How To Stay Safe Online
12 May 2020
Keeping passwords, financial information and personal information safe in a digital world is an increasingly difficult task for both individuals and businesses. Sophisticated cyber attacks are becoming more and more common, with scammers and hackers often targeting vulnerable individuals. So, we’ve put together a list detailing how to stay safe online.
1. Make Your Passwords Unique
Password security is probably one of the most obvious ways to safeguard your personal information, and one of the most effective too. Email accounts are often the gateway to a person’s other online services, including online banking and social media accounts, so a hacked email account could end up leading to identity theft!
One of the best ways to prevent this from happening is to create a unique and difficult-to-guess password for your email account. You can even update this on a regular basis.
All online accounts should have their own unique passwords and should not be sharing the same one, that way, if one of your accounts is compromised then it should be limited to the one account.
If you’re struggling to think of unique passwords, you can always use a password generator. Password generators will randomly generate a combination of letters, numbers and symbols to ensure the continued integrity of your accounts.
Find out more about password tips and tricks in our previous blog.
2. Be a Selective Sharer
Social media has gained in popularity in recent years with many of us having multiple social media accounts. Most enjoy sharing statuses and information on social media, however, sharing large amounts of personal information can have consequences.
Hackers and cybercriminals have been known to use personal information found on social media networks in order to guess passwords or to commit identity fraud.
To prevent this from happening, it’s important to be selective with the information that you share on these channels as well as reviewing your privacy settings so only people you know or have approved can see your updates.
3. Keep Your Antivirus Software Up to Date
It’s easy to ignore those annoying ‘software update’ notifications that always seem to pop up on your device at the worst time. What a lot of users don’t realise is that these updates contain critical security fixes that can help defend your computer, tablet or mobile from recently discovered threats.
Ensuring that your devices have the latest internet security software versions can help to mitigate the risk of attacks.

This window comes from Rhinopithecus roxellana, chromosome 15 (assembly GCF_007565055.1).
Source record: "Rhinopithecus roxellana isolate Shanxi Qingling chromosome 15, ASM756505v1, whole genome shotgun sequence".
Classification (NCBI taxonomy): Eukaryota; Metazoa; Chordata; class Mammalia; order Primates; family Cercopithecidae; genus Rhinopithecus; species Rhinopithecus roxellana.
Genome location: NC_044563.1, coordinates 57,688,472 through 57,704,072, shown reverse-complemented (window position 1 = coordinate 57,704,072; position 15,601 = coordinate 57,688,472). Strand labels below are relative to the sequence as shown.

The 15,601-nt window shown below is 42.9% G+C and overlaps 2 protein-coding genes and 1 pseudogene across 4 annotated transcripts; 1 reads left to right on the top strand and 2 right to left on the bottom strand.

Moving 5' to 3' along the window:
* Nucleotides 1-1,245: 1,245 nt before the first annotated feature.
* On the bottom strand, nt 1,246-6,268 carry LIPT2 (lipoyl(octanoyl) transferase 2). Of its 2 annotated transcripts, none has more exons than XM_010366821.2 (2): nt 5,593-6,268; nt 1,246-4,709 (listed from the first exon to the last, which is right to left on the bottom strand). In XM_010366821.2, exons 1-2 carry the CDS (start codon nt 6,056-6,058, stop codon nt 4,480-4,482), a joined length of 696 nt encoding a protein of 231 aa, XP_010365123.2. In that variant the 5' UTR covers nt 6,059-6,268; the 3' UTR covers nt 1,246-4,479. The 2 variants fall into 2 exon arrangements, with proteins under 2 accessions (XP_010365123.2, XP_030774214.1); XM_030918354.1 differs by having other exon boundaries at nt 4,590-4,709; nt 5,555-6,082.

4. Shop Securely Online
Buying goods online will require a payment method, which can make these types of sites a target for cybercriminals, so you need to make sure you only input banking details if a site is secure.
If a URL starts with HTTPS and not HTTP then it’s secure – Google Chrome will often show a padlock symbol next to the URL as well.
5. Phishing Scams
Phishing Scams are becoming increasingly common and are a method used by cybercriminals to get individuals to give up sensitive information such as usernames, passwords or banking details.
These phishing scams primarily take place via email, where emails will be designed to look as though they have been received from trusted organisations such as banks, PayPal, email providers and social media platforms.
Although phishing emails can appear very convincing, it’s important to remember that banks and other organisations are unlikely to ask for personal information. If you receive an email which asks for personal information, it’s always worth checking if it’s actually genuine by getting in touch with the organisation it claims to be from.
You can also now report phishing scams to the Government by forwarding the email to firstname.lastname@example.org. The National Cyber Security Centre (part of GCHQ) has set up a task force to analyse those reported and can remove the sites responsible.
6. Be Aware Of Downloading Apps
Be savvy with downloading apps and files. One of the most common ways to get a virus is to download an app or file that contains malware designed to steal your data. If a website or app looks suspicious then don’t hit the download button.
7. Use a Firewall
A firewall is a network security system that can prevent hackers from breaking into your computer. It will also monitor and control both incoming and outgoing traffic and it can help filter any unsafe websites, messages and downloads. In short, a firewall is a must-have for your computer.
Find out more about our managed firewall service for your business.
8. Backup Your Data
If you store data on a local device, then it’s wise to use a hosted data backup service in case your hardware is compromised. This approach can help to prevent ransomware – a type of attack where hackers hold your data hostage in return for money – meaning you won’t have to worry about paying cybercriminals to unlock your encrypted files.
9. Multi-Layer Security
A layered approach to cybersecurity is very important and is often the best way to secure sensitive data and information. The use of anti-virus software and advanced firewalls (as mentioned above) is a great way to ensure your continued security online.